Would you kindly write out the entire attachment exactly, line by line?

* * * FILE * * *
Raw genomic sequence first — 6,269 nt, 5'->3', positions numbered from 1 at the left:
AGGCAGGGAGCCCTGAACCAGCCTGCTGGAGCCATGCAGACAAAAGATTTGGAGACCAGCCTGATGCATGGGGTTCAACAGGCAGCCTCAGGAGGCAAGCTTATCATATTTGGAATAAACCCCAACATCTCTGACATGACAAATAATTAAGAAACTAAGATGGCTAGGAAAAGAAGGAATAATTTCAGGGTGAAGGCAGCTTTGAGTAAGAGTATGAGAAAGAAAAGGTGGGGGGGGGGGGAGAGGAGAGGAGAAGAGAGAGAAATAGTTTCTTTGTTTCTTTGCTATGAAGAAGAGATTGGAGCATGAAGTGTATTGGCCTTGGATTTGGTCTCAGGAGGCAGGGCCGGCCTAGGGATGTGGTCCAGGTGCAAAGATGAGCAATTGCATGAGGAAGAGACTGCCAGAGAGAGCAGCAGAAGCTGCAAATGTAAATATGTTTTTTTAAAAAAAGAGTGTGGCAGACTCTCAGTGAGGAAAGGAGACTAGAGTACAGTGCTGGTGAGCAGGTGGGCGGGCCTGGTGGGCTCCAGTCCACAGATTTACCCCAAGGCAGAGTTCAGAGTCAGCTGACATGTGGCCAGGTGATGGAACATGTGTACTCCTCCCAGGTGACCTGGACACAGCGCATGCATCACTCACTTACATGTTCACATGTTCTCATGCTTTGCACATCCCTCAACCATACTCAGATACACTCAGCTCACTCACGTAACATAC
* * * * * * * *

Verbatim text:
Raw genomic sequence first — 6,269 nt, 5'->3', positions numbered from 1 at the left:
AGGCAGGGAGCCCTGAACCAGCCTGCTGGAGCCATGCAGACAAAAGATTTGGAGACCAGCCTGATGCATGGGGTTCAACAGGCAGCCTCAGGAGGCAAGCTTATCATATTTGGAATAAACCCCAACATCTCTGACATGACAAATAATTAAGAAACTAAGATGGCTAGGAAAAGAAGGAATAATTTCAGGGTGAAGGCAGCTTTGAGTAAGAGTATGAGAAAGAAAAGGTGGGGGGGGGGGGAGAGGAGAGGAGAAGAGAGAGAAATAGTTTCTTTGTTTCTTTGCTATGAAGAAGAGATTGGAGCATGAAGTGTATTGGCCTTGGATTTGGTCTCAGGAGGCAGGGCCGGCCTAGGGATGTGGTCCAGGTGCAAAGATGAGCAATTGCATGAGGAAGAGACTGCCAGAGAGAGCAGCAGAAGCTGCAAATGTAAATATGTTTTTTTAAAAAAAGAGTGTGGCAGACTCTCAGTGAGGAAAGGAGACTAGAGTACAGTGCTGGTGAGCAGGTGGGCGGGCCTGGTGGGCTCCAGTCCACAGATTTACCCCAAGGCAGAGTTCAGAGTCAGCTGACATGTGGCCAGGTGATGGAACATGTGTACTCCTCCCAGGTGACCTGGACACAGCGCATGCATCACTCACTTACATGTTCACATGTTCTCATGCTTTGCACATCCCTCAACCATACTCAGATACACTCAGCTCACTCACGTAACATAC